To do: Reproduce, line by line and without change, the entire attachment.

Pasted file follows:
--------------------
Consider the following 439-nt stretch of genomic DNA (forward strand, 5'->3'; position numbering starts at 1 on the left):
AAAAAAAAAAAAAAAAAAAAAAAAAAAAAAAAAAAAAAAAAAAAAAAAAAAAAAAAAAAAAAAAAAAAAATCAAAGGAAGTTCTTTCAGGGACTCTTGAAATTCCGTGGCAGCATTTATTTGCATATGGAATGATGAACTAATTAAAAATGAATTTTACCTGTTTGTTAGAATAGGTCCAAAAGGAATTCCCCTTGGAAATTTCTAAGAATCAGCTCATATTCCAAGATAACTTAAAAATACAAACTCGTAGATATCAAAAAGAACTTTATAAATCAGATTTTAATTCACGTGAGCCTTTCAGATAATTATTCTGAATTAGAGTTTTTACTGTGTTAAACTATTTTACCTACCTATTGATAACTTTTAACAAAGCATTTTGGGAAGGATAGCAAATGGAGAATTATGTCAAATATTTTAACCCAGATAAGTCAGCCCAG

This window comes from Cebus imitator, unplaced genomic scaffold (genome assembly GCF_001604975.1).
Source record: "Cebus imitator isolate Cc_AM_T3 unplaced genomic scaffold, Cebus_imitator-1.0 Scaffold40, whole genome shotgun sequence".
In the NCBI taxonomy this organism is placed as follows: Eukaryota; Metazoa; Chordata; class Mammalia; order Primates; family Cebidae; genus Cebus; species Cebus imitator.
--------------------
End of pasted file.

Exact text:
Consider the following 439-nt stretch of genomic DNA (forward strand, 5'->3'; position numbering starts at 1 on the left):
AAAAAAAAAAAAAAAAAAAAAAAAAAAAAAAAAAAAAAAAAAAAAAAAAAAAAAAAAAAAAAAAAAAAAATCAAAGGAAGTTCTTTCAGGGACTCTTGAAATTCCGTGGCAGCATTTATTTGCATATGGAATGATGAACTAATTAAAAATGAATTTTACCTGTTTGTTAGAATAGGTCCAAAAGGAATTCCCCTTGGAAATTTCTAAGAATCAGCTCATATTCCAAGATAACTTAAAAATACAAACTCGTAGATATCAAAAAGAACTTTATAAATCAGATTTTAATTCACGTGAGCCTTTCAGATAATTATTCTGAATTAGAGTTTTTACTGTGTTAAACTATTTTACCTACCTATTGATAACTTTTAACAAAGCATTTTGGGAAGGATAGCAAATGGAGAATTATGTCAAATATTTTAACCCAGATAAGTCAGCCCAG

This window comes from Cebus imitator, unplaced genomic scaffold (genome assembly GCF_001604975.1).
Source record: "Cebus imitator isolate Cc_AM_T3 unplaced genomic scaffold, Cebus_imitator-1.0 Scaffold40, whole genome shotgun sequence".
In the NCBI taxonomy this organism is placed as follows: Eukaryota; Metazoa; Chordata; class Mammalia; order Primates; family Cebidae; genus Cebus; species Cebus imitator.